Economic Impact of Lumpy Skin Disease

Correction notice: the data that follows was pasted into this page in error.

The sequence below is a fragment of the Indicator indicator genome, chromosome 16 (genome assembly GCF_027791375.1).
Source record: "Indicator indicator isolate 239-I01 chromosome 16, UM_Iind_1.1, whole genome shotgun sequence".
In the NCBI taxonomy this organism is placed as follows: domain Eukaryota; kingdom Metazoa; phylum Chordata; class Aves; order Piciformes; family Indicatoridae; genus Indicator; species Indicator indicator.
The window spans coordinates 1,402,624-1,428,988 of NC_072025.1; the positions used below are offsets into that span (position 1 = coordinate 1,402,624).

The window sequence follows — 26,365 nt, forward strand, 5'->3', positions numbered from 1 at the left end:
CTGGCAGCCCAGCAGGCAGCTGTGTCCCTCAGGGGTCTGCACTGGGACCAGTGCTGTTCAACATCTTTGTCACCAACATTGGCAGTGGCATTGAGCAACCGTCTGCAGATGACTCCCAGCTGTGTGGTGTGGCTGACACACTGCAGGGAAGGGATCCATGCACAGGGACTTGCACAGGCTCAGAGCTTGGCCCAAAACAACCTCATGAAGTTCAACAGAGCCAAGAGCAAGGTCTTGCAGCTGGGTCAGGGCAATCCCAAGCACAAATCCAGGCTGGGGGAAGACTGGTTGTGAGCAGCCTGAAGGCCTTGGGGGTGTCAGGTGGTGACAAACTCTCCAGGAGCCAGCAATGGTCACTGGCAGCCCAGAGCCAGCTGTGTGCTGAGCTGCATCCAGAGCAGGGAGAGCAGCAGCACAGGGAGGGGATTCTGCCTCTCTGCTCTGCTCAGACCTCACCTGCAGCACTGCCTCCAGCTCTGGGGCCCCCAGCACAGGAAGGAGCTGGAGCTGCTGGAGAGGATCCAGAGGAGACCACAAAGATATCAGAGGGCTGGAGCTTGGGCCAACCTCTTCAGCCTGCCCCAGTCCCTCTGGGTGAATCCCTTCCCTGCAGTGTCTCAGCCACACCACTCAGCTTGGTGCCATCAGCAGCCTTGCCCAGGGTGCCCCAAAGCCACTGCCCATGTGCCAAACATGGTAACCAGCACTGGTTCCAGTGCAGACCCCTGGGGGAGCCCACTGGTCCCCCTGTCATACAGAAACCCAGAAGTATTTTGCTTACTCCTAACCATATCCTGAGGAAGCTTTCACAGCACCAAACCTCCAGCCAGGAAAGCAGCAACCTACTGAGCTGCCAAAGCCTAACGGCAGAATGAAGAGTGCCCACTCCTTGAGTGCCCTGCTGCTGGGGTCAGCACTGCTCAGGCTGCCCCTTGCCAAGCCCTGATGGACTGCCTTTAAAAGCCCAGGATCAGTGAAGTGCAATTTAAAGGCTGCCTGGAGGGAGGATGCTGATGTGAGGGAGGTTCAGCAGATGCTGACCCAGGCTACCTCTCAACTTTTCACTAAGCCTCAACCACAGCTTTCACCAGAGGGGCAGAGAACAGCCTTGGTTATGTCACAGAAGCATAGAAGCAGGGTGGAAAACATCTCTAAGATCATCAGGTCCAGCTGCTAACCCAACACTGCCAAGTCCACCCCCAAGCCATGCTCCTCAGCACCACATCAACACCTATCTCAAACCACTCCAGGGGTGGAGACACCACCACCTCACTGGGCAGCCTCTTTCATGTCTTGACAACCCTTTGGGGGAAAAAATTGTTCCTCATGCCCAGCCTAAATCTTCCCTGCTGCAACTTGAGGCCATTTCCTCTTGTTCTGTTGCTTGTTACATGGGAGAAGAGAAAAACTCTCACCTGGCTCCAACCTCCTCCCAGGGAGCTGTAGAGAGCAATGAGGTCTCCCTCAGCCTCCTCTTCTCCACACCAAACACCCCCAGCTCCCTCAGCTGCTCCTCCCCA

The incidence of LSD is the first factor which determines its direct economic impact. This depends on the abundance of vectors, the susceptibility of the host and the use of preventive measures (Gari et al. 2011). It can reach even 85% in an affected herd if no preventive measures are applied (Tuppurainen and Oura 2011). Case fatality is also an important factor, influencing the economic impact of a disease. However, accurate estimation of case fatality is very difficult to provide as in most of the developed countries, sick animals are culled and in developing countries, the exact pathological reason for natural animal death is not always provided. In an interview-based study performed in Ethiopia, a case fatality of 9.3% and 21.9% was reported in zebu and crossbred/Holstein Friesian cattle, respectively (Gari et al. 2011). In Albania the case fatality reported was 5.8% (364/6235) (AHAW 2017). Turkish researchers reported a much higher case fatality in cattle in Turkey, reaching 54.8% in Holstein cattle (Sevik and Dogan 2016). Mortality (which is the product of incidence and case fatality) usually does not exceed 1%–3% for LSD in most situations (Tuppurainen and Oura 2011).
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